Democratic presidential candidate Joe Biden has declared that if he wins the nomination, his running mate will be a woman.
A March 17 article by Bill Scher, Politico Magazine contributing editor and co-host of the Bloggingheads.tv show “The DMZ,” lists 12 possible choices, including two Asian Pacific American U.S. senators, Kamala Harris of California, a former presidential candidate, and Tammy Duckworth of Illinois.
“Biden’s vice presidential nominee would be most useful politically by shoring up his support among culturally liberal young voters eager to elect a woman of color in 2024,” wrote Scher, who listed Harris as the No. 1 choice. “That’s why, of all the qualified women of color on the short list, the obvious choice was, and remains, Kamala Harris …
“She doesn’t bring the far left, who deride the former prosecutor as a ‘cop,’ but those folks won’t be satisfied with anyone Biden chooses. And if they don’t live in swing states, Biden can let them go.
“Harris, who is part of both the black community and the Indian American community — which Trump has been courting heavily — would excite plenty of young voters who can’t seem to get excited about electing another old white man.
“She’s a first-term senator who has not produced much successful legislation, but she is a road-tested orator who, over the course of the primary, was vetted by the media without surfacing any uncomfortable surprises. And she proved during the Democratic debates that she is effective at making direct attacks at her political opponents …
“A Biden-Harris ticket could aggressively pursue the Upper Midwest, the Southeast and the Southwest, from Maine to Montana, from Arizona to South Carolina. A thorough vetting process may discover problems that aren’t publicly known. And Biden will, at the end of the day, need to pick someone he feels will be a governing partner, not just a political asset. But the smart money is on Kamala, and no drama.”
Scher, who ranked Duckworth No. 4, wrote, “The Thai American senator from Illinois has a gripping biography. While serving as a lieutenant colonel in the Iraq War, she was in a helicopter that was hit by a grenade. She was grievously wounded and had both of her legs amputated. Two years ago, at 50, she became the first senator to give birth while in office. She could easily become an inspirational figure as a vice presidential nominee.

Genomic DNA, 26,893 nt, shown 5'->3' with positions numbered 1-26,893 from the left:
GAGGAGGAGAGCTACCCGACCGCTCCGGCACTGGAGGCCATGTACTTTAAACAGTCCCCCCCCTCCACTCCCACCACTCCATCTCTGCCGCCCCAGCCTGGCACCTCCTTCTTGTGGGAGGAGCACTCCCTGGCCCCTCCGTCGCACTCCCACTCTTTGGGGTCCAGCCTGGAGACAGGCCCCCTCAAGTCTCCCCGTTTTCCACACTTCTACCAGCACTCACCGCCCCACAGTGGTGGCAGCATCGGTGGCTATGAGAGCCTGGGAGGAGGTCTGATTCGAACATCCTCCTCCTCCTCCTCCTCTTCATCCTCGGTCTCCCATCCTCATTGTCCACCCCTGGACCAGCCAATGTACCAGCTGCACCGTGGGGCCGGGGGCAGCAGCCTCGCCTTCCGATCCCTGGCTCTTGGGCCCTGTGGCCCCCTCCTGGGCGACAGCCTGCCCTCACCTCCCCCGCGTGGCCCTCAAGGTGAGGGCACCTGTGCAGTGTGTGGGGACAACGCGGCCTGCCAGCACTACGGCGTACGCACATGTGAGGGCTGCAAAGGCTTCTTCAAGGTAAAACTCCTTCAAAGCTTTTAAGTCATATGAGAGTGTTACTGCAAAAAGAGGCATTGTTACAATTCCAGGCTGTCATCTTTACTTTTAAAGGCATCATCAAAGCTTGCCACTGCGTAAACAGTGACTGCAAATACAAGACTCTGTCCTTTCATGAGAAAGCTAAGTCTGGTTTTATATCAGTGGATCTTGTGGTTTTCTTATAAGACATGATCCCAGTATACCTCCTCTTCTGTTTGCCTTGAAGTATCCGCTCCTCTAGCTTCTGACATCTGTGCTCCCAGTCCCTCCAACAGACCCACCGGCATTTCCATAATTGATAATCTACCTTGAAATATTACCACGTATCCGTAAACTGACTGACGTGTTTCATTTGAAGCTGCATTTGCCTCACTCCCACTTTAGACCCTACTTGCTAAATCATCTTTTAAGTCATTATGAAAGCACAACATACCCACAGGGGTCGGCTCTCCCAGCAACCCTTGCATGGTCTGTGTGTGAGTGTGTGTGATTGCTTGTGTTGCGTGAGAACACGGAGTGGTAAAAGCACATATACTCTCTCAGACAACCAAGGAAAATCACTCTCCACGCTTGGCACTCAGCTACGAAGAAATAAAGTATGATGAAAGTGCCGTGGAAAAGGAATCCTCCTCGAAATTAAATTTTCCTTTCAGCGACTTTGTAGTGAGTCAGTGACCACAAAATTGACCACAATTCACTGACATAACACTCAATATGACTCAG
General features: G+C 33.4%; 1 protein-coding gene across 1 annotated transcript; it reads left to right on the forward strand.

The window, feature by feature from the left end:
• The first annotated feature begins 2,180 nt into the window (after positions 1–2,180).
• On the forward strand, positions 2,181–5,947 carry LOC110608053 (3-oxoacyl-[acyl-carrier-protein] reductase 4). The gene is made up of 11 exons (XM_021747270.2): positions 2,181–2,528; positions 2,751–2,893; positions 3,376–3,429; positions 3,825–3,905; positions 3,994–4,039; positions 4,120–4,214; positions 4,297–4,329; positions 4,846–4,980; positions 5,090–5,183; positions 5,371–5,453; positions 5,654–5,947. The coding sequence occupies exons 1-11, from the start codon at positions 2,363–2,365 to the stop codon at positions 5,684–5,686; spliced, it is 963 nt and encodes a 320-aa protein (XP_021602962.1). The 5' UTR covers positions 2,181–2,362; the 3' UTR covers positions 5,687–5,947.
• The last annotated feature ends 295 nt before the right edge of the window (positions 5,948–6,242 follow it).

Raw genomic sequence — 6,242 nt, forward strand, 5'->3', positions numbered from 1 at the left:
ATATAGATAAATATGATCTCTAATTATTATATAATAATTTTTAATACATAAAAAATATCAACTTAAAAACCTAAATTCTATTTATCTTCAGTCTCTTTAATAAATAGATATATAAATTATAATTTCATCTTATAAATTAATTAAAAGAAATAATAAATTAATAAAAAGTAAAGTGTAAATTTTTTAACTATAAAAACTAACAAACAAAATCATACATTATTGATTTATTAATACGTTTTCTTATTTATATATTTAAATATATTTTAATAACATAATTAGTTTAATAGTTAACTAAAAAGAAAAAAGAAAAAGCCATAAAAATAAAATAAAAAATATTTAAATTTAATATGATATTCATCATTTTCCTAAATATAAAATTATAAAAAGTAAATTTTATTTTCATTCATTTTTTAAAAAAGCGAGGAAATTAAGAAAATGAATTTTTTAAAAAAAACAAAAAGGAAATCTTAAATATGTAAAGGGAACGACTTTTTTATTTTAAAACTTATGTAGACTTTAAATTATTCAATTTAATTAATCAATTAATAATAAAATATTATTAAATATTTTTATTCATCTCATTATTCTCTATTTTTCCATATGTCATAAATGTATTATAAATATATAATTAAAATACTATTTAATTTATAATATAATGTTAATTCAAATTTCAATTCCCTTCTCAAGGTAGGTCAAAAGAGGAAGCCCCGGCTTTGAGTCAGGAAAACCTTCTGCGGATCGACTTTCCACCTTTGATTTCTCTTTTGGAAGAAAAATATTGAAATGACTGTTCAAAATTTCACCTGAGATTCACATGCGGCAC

“However, her backstory isn’t perfect. During her bid for Senate in 2016, Duckworth settled an embarrassing lawsuit accusing her of workplace retaliation when she led Illinois’ Department of Veterans Affairs, a position she was appointed to by then-Gov. Rod Blagojevich. Her legal team maintained it was a ‘nuisance’ lawsuit that was settled for only $26,000. But Biden’s vetters should give the case a thorough scrubbing.
“The moderate Duckworth could also attract barbs from the left. In the summer of 2018, she put some distance between herself and progressive sensation Alexandria Ocasio-Cortez. Asked on CNN whether Ocasio-Cortez represents the future of the Democratic Party, Duckworth snarked, ‘I think it’s the future of the party in the Bronx.’ She further argued, ‘I think that you can’t win the White House without the Midwest, and I don’t think you can go too far to the left and still win the Midwest.’
“Duckworth brings with her the hope that she can appeal both to older moderates in Midwest swing states, as well as to younger voters who are eager for a woman of color in the White House. But if the ideological left can’t forgive her dismissal of Ocasio-Cortez, she’s not the right choice to help unify the party.”
Also on the list:
No. 2 — Sen. Amy Klobuchar of Minnesota, former presidential candidate
No. 3 — Sen. Tammy Baldwin of Wisconsin
No. 5 — Sen. Catherine Cortez Masto of Nevada
No. 6 — Gov. Michelle Lujan Grisham of New Mexico
No. 7 — Rep. Val Demings of Florida, former House impeachment manager
No. 8 — Gov. Gretchen Whitmer of Michigan
No. 9 — Gov. Laura Kelly of Kansas
No. 10 — Susan Rice, former ambassador to the U.N. and national security adviser for President Obama
No. 11 — Sen. Elizabeth Warren of Massachusetts, former presidential candidate
No. 12 — Stacey Abrams, former Georgia House minority leader and gubernatorial candidate